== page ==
On Saturday, October 31, 1992, the first of the two articles at issue in this case was published on the editorial page of the paper and attributed to Dave Stokes, publisher. The two column article was captioned in large, bold letters, "It's time for Coody's facade to come off," alleged Coody "set up" a letter writing campaign supporting his candidacy, and mentioned that the author had begun "hearing rumors about Coody" shortly after he declared for mayor but "did not give credence to these rumors," because of the desire to keep the campaign as clean as possible. The article stated that "it's time for the gloves to come off," and went on to accuse Coody of attempting to "mislead the public about who he is and what he stands for," and of exhibiting behavior which casts doubt on his ability to perform under stress. The article included a transcript of the telephone message left for Sowder by Coody with abbreviations and dashes for the profanity used and went on to question, "What's Coody so nervous about?" The article further accused Coody of attacking the newspaper and Stokes because he could not get his way and dictate what the paper printed, accused him of making slurs against Fayetteville, accused him of making accusations without substance in his capacity as councilman and then backing down when his hand was called, and concluded by stating that Coody's rhetoric about loyalties for Fayetteville is a "thin facade covering his real loyaltyto himself."

On Monday, November 2, 1992, Stokes received the private investigator's report which contained no adverse information on Coody and Stokes also contacted the informant. Coody held a press conference on Monday and provided information regarding his background and work history and also published a full page ad in the Times to counter-act the effect of the "facade" article.

On Tuesday, November 3, the morning of the election, the Times ran the second article, an interview of Stokes, under the byline of reporter Rusty Garrett. The article was captioned "Times publisher defends probe into past of mayoral candidate." The article stated that Stokes had "taken a leading role" in researching the life and activities of Coody prior to his arrival in Fayetteville and admitted to the employment of a private investigator. The article quoted Stokes as stating he had "uncovered some major discrepancies between information contained in the [investigative] report and that he subsequently received from former Beaumont [Texas] residents who say they knew Coody in high school." Stokes further alleged that the investigation was necessary because Coody "continually refused to answer [questions about his past] throughout the campaign," and it was conducted to "get the real truth" concerning Coody. Stokes explained that a similar investigation was not conducted on the other four mayoral candidates because they "had not been the subject of rumors with the `severity' of those circulated about Coody."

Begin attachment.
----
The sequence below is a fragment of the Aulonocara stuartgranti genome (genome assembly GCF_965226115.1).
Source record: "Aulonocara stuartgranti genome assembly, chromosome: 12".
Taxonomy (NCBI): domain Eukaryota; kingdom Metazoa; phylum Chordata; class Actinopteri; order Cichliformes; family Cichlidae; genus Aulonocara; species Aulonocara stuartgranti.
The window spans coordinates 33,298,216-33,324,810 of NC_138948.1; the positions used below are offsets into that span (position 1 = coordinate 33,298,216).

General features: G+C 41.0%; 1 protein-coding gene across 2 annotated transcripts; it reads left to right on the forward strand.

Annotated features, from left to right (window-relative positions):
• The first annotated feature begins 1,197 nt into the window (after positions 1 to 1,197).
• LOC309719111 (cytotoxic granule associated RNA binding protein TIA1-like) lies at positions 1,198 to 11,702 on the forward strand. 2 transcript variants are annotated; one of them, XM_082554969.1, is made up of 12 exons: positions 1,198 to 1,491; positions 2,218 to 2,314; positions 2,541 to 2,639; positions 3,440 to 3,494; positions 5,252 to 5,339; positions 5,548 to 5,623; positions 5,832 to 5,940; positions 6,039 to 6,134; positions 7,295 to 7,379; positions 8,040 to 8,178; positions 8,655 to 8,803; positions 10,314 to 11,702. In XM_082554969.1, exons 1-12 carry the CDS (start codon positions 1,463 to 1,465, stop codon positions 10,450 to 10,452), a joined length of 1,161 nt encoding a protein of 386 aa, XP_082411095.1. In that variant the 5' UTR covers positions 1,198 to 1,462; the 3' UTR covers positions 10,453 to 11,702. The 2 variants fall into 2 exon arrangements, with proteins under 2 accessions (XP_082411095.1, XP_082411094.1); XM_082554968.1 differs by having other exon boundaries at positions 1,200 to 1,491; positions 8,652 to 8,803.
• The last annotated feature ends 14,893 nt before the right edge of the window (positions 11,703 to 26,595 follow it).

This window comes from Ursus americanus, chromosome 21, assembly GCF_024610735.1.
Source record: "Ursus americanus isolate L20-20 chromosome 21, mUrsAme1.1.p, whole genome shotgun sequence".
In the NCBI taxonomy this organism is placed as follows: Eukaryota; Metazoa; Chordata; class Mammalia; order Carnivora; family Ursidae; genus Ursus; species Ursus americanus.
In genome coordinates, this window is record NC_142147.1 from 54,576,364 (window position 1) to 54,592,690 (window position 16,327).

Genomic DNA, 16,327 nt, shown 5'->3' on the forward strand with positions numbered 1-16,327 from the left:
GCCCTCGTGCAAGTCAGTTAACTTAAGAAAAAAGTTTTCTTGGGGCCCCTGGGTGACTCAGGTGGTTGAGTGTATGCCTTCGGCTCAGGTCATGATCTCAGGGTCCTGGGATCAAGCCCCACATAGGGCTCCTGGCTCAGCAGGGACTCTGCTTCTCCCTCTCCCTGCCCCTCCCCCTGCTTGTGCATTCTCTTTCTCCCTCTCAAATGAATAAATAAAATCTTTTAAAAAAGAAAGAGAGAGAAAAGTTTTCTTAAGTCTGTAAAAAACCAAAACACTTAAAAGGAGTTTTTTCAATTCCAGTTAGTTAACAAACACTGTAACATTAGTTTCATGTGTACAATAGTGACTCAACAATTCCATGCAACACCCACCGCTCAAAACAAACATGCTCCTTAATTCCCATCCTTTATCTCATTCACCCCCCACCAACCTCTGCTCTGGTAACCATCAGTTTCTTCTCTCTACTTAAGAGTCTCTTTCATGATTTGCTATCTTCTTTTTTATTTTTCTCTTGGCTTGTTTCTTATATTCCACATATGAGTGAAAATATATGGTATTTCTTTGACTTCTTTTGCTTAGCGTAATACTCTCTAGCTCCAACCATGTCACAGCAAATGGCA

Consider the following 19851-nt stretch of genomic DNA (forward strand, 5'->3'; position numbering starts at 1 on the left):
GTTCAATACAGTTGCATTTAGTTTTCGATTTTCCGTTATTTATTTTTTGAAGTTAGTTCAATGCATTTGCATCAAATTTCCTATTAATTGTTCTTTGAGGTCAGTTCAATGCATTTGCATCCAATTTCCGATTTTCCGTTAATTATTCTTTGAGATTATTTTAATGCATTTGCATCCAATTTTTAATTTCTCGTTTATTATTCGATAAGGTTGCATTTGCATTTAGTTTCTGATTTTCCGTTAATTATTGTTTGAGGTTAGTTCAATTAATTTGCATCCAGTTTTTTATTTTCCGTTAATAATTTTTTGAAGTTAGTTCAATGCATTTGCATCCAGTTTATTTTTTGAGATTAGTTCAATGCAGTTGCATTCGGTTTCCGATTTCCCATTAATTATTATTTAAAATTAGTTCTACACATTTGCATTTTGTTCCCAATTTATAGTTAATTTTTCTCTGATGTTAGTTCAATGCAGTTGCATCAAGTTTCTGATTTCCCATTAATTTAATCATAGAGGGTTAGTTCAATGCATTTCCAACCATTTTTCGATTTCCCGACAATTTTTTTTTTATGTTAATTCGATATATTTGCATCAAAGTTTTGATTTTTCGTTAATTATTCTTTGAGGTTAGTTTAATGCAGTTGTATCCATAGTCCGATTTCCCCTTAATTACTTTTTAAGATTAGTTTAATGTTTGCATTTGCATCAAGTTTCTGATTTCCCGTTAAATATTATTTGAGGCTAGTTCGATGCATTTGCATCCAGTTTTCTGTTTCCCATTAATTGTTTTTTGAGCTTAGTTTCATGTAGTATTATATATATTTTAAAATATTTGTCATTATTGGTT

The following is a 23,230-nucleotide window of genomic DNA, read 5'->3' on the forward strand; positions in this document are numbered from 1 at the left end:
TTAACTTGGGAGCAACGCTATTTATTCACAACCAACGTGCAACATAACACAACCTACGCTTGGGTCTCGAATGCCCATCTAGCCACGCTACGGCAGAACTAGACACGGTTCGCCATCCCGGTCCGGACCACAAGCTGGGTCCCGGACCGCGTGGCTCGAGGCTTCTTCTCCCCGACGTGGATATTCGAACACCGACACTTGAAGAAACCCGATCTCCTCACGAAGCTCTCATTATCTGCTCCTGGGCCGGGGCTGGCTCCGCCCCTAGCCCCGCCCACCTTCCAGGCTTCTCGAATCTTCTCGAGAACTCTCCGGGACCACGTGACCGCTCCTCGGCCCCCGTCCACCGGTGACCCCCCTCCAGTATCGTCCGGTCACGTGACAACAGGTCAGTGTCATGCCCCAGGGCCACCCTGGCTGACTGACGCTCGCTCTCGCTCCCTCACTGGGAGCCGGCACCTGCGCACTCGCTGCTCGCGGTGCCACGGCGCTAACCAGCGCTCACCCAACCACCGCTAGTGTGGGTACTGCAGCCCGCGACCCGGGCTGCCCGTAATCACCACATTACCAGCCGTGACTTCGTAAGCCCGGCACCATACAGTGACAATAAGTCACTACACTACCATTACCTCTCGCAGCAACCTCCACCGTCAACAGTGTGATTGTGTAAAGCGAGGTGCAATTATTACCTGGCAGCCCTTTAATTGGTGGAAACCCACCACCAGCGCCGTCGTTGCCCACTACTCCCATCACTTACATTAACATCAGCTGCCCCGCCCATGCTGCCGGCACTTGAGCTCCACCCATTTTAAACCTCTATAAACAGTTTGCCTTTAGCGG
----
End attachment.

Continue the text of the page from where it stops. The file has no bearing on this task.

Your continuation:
Stokes went on to state that the investigation revealed that Coody's early life was "very admirable," and he questioned why Coody had not used information concerning his activities in Texas in his campaign. Stokes stated that the probe failed to turn up any information on Coody's life between the mid 1970's and 1986 when he moved to Fayetteville and that the report "had created more questions than it had answered." Stokes accused Coody of not providing details about his past or outlining his past year-by-year.

After losing the election, Coody filed an action for damages against appellants, alleging that the editorial and article published on October 31 and November 2, 1992, contained defamatory and libelous statements which were made with actual and common law malice. He asked for compensation for actual damages to his emotional well-being, personal dignity, disruption of relationships with friends and family, damage to business reputation, *901 standing in the community, and public image, and also requested that punitive damages be awarded. Appellants appeal from the judgment entered in favor of Coody and from the order denying their motion for judgment notwithstanding the verdict. It is undisputed on appeal that Coody was a public figure.